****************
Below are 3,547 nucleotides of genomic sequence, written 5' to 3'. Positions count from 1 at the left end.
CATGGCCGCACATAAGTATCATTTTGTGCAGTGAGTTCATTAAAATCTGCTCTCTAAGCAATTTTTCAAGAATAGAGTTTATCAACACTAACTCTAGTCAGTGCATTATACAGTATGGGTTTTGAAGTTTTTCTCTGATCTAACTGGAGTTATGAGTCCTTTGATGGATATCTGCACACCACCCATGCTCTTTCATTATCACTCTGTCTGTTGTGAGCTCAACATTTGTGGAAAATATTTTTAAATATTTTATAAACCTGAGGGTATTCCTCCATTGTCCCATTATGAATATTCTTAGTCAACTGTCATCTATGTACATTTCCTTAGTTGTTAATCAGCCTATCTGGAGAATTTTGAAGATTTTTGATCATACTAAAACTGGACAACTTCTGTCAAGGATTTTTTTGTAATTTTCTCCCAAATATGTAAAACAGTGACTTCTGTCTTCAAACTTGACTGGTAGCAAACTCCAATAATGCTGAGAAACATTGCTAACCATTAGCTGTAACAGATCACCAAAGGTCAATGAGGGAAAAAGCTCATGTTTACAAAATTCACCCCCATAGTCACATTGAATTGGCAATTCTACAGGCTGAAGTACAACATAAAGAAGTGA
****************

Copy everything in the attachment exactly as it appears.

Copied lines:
Below are 3,547 nucleotides of genomic sequence, written 5' to 3'. Positions count from 1 at the left end.
CATGGCCGCACATAAGTATCATTTTGTGCAGTGAGTTCATTAAAATCTGCTCTCTAAGCAATTTTTCAAGAATAGAGTTTATCAACACTAACTCTAGTCAGTGCATTATACAGTATGGGTTTTGAAGTTTTTCTCTGATCTAACTGGAGTTATGAGTCCTTTGATGGATATCTGCACACCACCCATGCTCTTTCATTATCACTCTGTCTGTTGTGAGCTCAACATTTGTGGAAAATATTTTTAAATATTTTATAAACCTGAGGGTATTCCTCCATTGTCCCATTATGAATATTCTTAGTCAACTGTCATCTATGTACATTTCCTTAGTTGTTAATCAGCCTATCTGGAGAATTTTGAAGATTTTTGATCATACTAAAACTGGACAACTTCTGTCAAGGATTTTTTTGTAATTTTCTCCCAAATATGTAAAACAGTGACTTCTGTCTTCAAACTTGACTGGTAGCAAACTCCAATAATGCTGAGAAACATTGCTAACCATTAGCTGTAACAGATCACCAAAGGTCAATGAGGGAAAAAGCTCATGTTTACAAAATTCACCCCCATAGTCACATTGAATTGGCAATTCTACAGGCTGAAGTACAACATAAAGAAGTGA